Other assignments (10%): Other small assignments will be given over the course of the semester; some of these will be delivered in class, and others will be presented on the blog.


All policies under which my classes operate are available at Read those policies carefully, and take them seriously; I will.


The following required books are available at Huntley:
Andrew Bennett and Nicholas Royle, Introduction to Literature, Criticism, and Theory
Henry James, Turn of the Screw & In the Cage
Don DeLillo, White Noise
Tom Stoppard, Arcadia
Other required readings are linked below.


Please note that our primary work in this course is with the theory; where literature has been assigned, it’s primarily meant to serve as a sort of backboard we can bounce the theory off of. Each literary text is thus given one day to itself, hardly enough to do any of them justice; we’ll refer back to them in the ensuing class periods, however. Bear in mind, in particular, that Lessing’s The Golden Notebook is quite long, and the website through which we’ll be interacting with it won’t come online until October 15. Plan on having at least “Free Women: 1” and the first section of “The Notebooks” read for October 27; we’ll keep it circulating in our discussion thereafter.

W Sept 3 — Introductions

M Sept 8 — B&R, “The beginning”; Fruit, “Completeness in Literary Art Illustrated from Shakespeare and Milton”; Lockwood, “Milton’s Corrections to the Minor Poems”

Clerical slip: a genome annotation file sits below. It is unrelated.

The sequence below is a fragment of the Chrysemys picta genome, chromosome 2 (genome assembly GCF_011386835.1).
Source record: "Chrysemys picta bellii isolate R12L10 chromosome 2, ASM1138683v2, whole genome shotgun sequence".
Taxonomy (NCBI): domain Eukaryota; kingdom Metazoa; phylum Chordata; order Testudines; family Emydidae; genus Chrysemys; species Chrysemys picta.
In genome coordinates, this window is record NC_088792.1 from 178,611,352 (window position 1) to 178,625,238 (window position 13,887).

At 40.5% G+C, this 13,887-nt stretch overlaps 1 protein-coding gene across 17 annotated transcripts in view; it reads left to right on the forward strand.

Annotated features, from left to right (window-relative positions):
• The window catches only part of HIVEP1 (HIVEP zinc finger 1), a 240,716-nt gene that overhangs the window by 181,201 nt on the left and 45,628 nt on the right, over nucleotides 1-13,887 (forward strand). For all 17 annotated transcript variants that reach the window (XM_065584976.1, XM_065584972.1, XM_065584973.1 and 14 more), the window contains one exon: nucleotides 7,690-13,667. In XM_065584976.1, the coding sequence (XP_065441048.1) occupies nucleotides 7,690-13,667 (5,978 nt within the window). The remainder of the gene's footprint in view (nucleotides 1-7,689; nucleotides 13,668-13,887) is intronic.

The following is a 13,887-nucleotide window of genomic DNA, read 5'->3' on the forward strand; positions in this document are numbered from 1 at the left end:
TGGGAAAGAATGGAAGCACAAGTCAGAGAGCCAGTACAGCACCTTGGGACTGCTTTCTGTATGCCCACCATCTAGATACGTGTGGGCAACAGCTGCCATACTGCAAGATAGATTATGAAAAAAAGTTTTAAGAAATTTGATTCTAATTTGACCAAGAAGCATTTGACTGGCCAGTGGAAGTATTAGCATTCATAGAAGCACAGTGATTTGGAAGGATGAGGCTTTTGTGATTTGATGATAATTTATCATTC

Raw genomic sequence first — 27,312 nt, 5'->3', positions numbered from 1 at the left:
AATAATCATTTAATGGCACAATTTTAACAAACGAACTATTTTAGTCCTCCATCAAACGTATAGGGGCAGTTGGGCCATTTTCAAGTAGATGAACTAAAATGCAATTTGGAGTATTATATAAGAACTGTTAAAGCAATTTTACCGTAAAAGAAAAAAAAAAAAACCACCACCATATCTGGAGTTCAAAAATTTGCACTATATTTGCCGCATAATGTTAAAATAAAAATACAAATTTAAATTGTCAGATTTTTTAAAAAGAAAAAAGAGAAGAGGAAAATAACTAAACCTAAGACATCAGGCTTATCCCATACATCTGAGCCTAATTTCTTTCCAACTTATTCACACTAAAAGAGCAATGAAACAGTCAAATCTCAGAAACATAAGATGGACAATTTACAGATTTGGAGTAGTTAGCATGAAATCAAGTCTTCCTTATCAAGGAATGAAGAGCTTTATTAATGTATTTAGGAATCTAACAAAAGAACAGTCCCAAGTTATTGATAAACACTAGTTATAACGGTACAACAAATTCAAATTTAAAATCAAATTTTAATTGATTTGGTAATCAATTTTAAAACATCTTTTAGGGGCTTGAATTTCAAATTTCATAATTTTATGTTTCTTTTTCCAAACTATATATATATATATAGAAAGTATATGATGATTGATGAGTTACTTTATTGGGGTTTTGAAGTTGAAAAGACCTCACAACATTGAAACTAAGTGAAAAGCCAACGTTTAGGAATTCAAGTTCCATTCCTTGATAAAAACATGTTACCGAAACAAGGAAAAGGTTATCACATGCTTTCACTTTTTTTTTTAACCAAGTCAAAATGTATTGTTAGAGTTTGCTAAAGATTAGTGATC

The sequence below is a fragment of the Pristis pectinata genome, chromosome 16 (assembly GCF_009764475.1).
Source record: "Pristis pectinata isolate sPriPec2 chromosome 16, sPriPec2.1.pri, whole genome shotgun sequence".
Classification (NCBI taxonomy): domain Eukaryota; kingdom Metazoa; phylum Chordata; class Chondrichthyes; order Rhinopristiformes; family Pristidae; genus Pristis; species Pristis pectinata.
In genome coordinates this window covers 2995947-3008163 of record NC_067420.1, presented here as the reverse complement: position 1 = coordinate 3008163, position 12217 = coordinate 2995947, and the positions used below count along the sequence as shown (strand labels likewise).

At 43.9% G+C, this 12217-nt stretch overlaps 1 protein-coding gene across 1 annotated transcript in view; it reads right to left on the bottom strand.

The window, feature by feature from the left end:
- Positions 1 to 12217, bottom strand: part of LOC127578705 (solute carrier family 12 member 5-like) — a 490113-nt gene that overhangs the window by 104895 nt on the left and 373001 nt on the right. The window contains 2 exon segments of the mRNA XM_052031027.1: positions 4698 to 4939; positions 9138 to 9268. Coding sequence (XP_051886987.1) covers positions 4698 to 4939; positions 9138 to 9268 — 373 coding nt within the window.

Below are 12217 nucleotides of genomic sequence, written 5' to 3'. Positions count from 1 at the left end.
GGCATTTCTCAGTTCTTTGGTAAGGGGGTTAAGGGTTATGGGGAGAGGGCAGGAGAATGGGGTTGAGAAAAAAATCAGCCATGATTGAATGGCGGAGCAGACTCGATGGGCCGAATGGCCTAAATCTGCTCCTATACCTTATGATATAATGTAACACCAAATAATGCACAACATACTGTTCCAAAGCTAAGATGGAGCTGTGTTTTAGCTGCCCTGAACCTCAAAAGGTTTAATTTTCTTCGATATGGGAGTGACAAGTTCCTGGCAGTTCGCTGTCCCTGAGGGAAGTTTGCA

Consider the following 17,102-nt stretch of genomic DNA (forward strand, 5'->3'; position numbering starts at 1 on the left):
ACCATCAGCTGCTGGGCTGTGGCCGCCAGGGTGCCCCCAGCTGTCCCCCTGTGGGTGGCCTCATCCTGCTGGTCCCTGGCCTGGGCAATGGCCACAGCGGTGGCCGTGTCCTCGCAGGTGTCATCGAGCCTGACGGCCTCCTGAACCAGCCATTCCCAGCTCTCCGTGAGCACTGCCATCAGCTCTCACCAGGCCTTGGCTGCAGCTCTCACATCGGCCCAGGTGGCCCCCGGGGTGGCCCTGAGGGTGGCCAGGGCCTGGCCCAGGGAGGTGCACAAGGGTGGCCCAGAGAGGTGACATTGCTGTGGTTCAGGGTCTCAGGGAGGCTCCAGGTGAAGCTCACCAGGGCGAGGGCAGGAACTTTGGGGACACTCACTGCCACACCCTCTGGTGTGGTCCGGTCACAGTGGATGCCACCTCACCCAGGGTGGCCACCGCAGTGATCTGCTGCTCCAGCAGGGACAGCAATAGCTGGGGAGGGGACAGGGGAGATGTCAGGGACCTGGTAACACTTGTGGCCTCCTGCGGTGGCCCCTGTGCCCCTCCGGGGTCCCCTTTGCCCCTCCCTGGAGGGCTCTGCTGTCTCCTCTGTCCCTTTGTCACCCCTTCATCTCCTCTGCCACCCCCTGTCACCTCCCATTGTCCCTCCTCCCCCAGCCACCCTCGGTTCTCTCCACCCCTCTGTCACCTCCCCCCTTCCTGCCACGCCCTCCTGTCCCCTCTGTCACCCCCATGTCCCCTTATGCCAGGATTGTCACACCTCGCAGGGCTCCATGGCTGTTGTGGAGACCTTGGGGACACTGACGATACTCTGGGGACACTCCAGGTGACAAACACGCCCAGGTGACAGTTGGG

W Sept 10 — B&R, “Readers and reading”; Shklovsky, “Art as Technique”

M Sept 15 — Wimsatt & Beardsley, “The Intentional Fallacy”; Brooks, “The Formalist Critics” and “Metaphor, Paradox, and Stereotype”
W Sept 17 — Fish, “Interpreting the Variorum”; Jauss, “Literary History as Challenge to Literary Theory”

M Sept 22 — B&R, “Narrative,” “Character,” “Voice,” and “Figures and tropes” [Draft of paper 1 due]
W Sept 24 — James, In the Cage

M Sept 29 — Levi-Strauss, “Structural Study of Myth”; Lakoff, “Metaphors We Live By”
W Oct 1 — B&R, “The text and the world”; Eagleton, “Post-structuralism”; Said, “The Text, the World, the Critic”

M Oct 6 — B&R, “The author”; Barthes, “The Death of the Author”; Foucault, “What Is an Author?” [Revised paper 1 due]
W Oct 8 — Introduction to literary research; meet in the classroom in Honnold

M Oct 13 — B&R, “Ideology”; Althusser, “Ideology and Ideological State Apparatuses”
W Oct 15 — Eagleton, “The Rise of English” [Draft of paper 2 due]

M Oct 20 — No class — fall break
W Oct 22 — B&R, “History”; Greenblatt, “Invisible Bullets” ; Gallagher, “The Potato in the Materialist Imagination”

M Oct 27 — Lessing, The Golden Notebook [online]
W Oct 29 — B&R, “The uncanny” and “Desire”; Freud, “The Uncanny”; Brooks, “Freud’s Masterplots”

M Nov 3 — B&R, “Racial difference” and “The colony”; Said, “Orientalism” [Revised paper 2 due]
W Nov 5 — Gilroy, “Black Atlantic”; Gates, “Signifying Monkey” [Proposal for paper 3 due]

M Nov 10 — Anzaldua, “Borderlands/La Frontera”
W Nov 12 — B&R, “Sexual difference”; Foucault, “The Repressive Hypothesis” [Research progress for paper 3 due]

M Nov 17 — Cixous, “The Laugh of the Medusa”; Gilbert and Gubar, “Infection in the Sentence”
W Nov 19 — B&R, “Queer”; Butler, “Subjects of Sex/Gender/Desire” [Draft of paper 3 due]

M Nov 24 — DeLillo, White Noise
W Nov 26 — No class — Thanksgiving

M Dec 1 — B&R, “Moving pictures”; Benjamin, “The Work of Art in the Age of Mechanical Reproduction”; Radway, “Reading the Romance”
W Dec 3 — B&R, “The Postmodern”; Derrida, “Structure, Sign & Play”

M Dec 8 — Stoppard, Arcadia
W Dec 10 — B&R, “The end” [Revised paper 3 due]